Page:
The orchard had rows and rows of apple trees with branches well within my arm's reach. As such, they better resembled domesticated trees of the kitchen-garden variety! While this did simplify the task of apple-picking, it robbed us of the serendipitous thrill of spotting a perfect undiscovered apple on an out-of-reach bough. For anyone used to buying apples from the supermarket, a visit to an orchard is indeed an eye-opener. The variety of colours and sizes and textures of apples-- from the omni-present gala, to the cricket ball-like Fuji and the McIntosh (which inspired the name of the first Apple computer)-- is simply astounding. It was also instructive to see over-ripe apples burst open and spread their seeds, jolting back faded memories of pollination and germination from high-school biology books.

For a concrete-jungle dweller like me, exposed only to the greenery of Calcutta's maidan or Manhattan's Central Park, an occasional visit to the orchard is but a poor substitute to actually being surrounded by flora and fauna. I have always envied my friends and family members who have grown up in towns like Durgapur or Jamshedpur, and have developed an intrinsic knowledge to pick the freshest vegetable in a market spread, or identify all the flowers in a garden. To be in close contact with nature is a wonderfully refreshing experience, and for a few delicious hours on that sun-soaked afternoon, the apple trees helped me forget the hustle and madness of the Big Apple only a hundred miles west.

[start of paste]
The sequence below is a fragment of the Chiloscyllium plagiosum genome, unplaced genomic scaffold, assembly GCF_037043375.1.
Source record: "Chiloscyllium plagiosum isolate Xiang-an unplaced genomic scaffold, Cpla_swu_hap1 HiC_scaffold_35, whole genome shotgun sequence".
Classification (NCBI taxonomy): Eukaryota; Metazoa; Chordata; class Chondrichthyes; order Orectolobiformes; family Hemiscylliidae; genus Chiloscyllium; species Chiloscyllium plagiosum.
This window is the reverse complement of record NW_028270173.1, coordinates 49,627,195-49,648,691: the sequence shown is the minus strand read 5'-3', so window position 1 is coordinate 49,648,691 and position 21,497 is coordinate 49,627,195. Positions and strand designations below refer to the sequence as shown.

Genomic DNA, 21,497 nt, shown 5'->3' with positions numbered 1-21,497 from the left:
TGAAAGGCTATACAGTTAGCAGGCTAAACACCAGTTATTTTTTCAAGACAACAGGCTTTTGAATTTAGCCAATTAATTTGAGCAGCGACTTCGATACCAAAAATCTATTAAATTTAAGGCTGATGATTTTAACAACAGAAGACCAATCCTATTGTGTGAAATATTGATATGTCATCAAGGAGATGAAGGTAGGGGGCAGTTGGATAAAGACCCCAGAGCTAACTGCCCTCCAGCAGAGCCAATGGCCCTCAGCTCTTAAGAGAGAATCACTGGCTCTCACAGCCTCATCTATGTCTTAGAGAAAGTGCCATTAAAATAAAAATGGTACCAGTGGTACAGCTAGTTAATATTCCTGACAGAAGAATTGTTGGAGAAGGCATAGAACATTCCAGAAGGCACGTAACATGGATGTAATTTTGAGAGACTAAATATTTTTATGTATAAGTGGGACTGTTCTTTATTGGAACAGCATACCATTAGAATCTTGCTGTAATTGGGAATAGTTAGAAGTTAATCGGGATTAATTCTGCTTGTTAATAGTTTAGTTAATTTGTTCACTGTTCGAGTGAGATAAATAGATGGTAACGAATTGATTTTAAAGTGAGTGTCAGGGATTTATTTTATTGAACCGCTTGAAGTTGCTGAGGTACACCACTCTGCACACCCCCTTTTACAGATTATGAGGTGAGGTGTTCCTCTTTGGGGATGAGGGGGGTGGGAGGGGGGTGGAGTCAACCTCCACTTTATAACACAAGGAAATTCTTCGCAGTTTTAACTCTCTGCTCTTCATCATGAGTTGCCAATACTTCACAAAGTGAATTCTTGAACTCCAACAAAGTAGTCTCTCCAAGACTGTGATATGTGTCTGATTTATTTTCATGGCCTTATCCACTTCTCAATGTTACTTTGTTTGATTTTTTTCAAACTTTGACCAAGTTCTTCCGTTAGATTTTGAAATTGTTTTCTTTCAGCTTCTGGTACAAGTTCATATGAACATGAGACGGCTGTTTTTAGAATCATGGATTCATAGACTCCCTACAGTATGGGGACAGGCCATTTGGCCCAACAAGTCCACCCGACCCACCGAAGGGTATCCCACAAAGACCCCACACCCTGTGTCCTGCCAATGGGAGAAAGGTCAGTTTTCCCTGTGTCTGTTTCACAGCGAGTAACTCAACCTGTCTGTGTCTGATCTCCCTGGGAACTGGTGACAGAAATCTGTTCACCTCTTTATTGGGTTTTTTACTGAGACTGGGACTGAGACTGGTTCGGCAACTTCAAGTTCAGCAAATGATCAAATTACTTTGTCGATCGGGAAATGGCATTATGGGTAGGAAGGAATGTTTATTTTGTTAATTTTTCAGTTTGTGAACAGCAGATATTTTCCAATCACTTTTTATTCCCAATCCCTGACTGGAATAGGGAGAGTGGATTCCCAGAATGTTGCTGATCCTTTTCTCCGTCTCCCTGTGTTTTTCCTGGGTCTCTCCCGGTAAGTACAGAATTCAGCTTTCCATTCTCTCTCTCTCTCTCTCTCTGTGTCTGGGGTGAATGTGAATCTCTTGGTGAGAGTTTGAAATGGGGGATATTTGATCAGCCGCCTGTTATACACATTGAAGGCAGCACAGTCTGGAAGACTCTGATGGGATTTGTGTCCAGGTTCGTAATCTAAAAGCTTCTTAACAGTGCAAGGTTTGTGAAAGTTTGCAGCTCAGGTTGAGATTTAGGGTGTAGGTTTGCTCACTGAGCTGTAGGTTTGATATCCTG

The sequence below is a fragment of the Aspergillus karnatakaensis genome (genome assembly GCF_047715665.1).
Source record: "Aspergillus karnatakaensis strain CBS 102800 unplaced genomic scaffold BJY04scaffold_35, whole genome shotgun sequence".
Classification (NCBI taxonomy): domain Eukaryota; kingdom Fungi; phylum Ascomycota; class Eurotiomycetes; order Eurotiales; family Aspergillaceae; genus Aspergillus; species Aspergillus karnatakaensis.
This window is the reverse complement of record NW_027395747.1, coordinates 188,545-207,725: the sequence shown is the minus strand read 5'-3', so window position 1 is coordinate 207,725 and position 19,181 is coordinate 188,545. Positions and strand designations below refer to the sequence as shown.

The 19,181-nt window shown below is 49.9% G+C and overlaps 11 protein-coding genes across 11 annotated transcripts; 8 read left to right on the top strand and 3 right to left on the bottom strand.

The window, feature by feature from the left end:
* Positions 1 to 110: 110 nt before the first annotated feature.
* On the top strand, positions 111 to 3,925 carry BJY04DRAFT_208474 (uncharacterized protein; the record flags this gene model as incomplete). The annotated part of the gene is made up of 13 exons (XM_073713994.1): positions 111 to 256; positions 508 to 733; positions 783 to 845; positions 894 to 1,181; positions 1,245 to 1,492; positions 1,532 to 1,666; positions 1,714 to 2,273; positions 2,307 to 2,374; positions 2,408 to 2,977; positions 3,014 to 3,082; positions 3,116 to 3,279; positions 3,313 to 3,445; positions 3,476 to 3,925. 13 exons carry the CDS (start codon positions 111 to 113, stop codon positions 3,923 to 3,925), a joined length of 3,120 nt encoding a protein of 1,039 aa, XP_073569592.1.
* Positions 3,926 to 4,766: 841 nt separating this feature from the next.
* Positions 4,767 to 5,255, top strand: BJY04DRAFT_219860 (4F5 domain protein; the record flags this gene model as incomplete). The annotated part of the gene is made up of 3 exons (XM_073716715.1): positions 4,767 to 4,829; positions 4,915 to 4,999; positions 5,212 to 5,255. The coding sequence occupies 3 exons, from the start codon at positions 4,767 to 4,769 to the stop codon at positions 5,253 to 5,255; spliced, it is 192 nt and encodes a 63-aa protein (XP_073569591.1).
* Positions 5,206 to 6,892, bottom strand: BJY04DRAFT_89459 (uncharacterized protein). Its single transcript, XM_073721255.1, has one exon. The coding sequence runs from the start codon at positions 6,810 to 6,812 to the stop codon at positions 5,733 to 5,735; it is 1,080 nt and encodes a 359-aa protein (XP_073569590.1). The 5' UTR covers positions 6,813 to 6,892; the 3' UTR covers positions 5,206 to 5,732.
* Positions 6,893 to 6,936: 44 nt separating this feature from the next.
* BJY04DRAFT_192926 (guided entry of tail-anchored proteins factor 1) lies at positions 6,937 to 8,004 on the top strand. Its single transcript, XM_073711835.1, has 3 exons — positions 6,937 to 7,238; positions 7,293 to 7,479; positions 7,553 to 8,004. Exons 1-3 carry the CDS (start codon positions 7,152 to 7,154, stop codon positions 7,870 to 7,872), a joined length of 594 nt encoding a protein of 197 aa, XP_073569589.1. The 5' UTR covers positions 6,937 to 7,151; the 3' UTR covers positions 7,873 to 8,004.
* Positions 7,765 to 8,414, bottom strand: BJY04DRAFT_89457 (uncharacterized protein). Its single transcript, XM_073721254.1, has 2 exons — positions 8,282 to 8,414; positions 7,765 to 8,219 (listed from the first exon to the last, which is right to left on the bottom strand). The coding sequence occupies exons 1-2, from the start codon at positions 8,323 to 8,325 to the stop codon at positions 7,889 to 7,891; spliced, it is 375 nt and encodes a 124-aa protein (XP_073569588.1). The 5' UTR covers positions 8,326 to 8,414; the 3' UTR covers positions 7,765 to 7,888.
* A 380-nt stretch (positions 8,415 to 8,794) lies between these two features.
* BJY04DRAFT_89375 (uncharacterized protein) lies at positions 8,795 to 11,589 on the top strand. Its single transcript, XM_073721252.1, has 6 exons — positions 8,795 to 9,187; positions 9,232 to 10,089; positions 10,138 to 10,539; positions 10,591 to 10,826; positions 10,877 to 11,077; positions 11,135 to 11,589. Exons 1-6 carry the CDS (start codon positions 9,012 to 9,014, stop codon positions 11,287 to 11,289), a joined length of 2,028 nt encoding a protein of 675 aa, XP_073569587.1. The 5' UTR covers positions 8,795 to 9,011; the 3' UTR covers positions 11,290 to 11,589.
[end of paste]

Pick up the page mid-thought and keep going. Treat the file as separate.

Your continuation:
And the Lord God commanded the man, saying, Of every tree of the garden thou mayest freely eat: But of the tree of the knowledge of good and evil, thou shalt not eat of it: for in the day that thou eatest thereof thou shalt surely die.
Genesis, 2:16

Phoney Wars

The Wall Street Journal's technology correspondent recently invoked America's favourite bogeyman, Soviet communism, to describe the American cell-phone industry. And despite (or because of) my association with the wireless business, I have to agree that the stranglehold imposed by network carriers on handset manufacturers is as stifling and outdated as Microsoft's monopoly on the personal computer experience before the advent of the open-source revolution led by Linux.